Local Music Scene: Holly
As early as the age of eight when I started guitar lessons at boarding school. I realised way back then that music was my best friend. I had a great teacher who actually taught my uncle to play guitar and really gave me an amazing foundation in music. I am not the greatest guitarist around and there are girls out there who can really strip a mean guitar but I use guitar to write sometimes and I play for fun. I also took up the drums at about age 10 and I think studying music on drums gave me a good sense of timing and rhythm and I often find myself falling back on what I learned all those years ago.
You’ve been on my radar since Inhliziyo Yami and now we see you popping up everywhere… tell us about your stirring rise to fame?
I feel like I am on this epic journey, some good some not so good but I am loving every single minute of it. I think that because I started my journey so young and I made that decision a long time ago that I was going to be an artist at all costs I became so driven. It wasn’t normal. When my peers were just chilling and hanging out over the holidays, I was hustling for studio time and trying to work with anyone and everyone who would give me a little more than the time of day. Alot of people didn’t take me seriously and even more didn’t understand the journey I was on. But I just kept knocking on doors and hammering away at it. What kept me going was that some fairly well respected people in the industry took me seriously and that gave me the courage to keep on keeping on. Jay Savage from Sony ATV Publishing gave me a publishing deal when I was just 13. I got some radio play on songs I had written and recorded. Mbongeni Ngema signed me as a development artist to the KZN Music House. Ukhozi FM booked me for Nyosi Volume. Soul Candi released two of my singles and then I was signed by Antos Stella to Content Connect as one of their first full 360 Artists.
How do you keep your tracks fresh and relevant?
As a musician you have to eat sleep breath music. You need to take an interest in everything that is happening and listen to as much music as possible. I think the biggest medium for music at the moment is video. I watch the music channels all the time so that I can keep up to date with what’s hot. It is important to collaborate and I find that it always strengthens me as musician and songwriter to work with artists across all genres. As far as my album Vanilla House is concerned I worked on the bulk of the material with Mondli Ngcobo (Kose Kuse) and then I involved some of the up and coming producers from the Kasi who have produced beats for the likes of Black Coffee, Zakes Bantwini, Culoe Da Song and other big names. Often these young producers are the real ground breakers and involving them in my project definitely brought the fresh dimension.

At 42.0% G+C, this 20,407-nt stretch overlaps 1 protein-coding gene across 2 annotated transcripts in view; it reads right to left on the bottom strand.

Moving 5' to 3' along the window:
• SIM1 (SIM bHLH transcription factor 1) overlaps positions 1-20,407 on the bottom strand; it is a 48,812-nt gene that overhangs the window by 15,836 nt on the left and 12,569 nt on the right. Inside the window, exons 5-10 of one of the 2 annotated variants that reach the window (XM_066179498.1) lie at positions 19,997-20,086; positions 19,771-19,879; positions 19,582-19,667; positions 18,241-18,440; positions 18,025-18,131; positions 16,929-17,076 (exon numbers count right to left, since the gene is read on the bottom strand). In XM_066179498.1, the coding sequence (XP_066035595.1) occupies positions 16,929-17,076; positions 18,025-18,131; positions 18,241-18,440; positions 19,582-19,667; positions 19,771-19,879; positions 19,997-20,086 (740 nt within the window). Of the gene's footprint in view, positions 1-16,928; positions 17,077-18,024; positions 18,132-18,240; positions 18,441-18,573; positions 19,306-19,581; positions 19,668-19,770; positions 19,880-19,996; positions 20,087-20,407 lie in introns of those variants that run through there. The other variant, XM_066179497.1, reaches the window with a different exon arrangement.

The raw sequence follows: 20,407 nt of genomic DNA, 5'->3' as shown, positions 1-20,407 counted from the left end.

What are currently your main challenges as a young performer?
Sho now there’s a question with serious answers but I am just going to be as straight down the line as possible: I am a white girl in a market that is dominated by black men. I am just not in the inner circle and I don’t see myself ever being there so I just have to work three times as hard on my craft and hope that they will respect my work enough to play me on the radio, book me for gigs and give my music a fair chance. The biggest challenge for all young performers is that the industry really does not invest in young talent. The industry stakeholders all talk about being a “commercial age”. The international market is different in that they groom talent from an early age.
What is it about singing/acting, compared to, say, writing your own music that makes it interesting for you?
I write allot of my own songs but for me the process is about what is best for the song. I am not precious about it. If I am working with a producer and he does not like what I have written or a melody I came up with and he/she has a better suggestion then the best idea always wins. That is what makes it interesting for me, it’s that music is such a collaborative process. Music is the sum of all parts. Out of the 20 or so songs that I have collaborated on I have only ever had one bad experience collaborating.
Any pearls of wisdom to our aspiring local artists?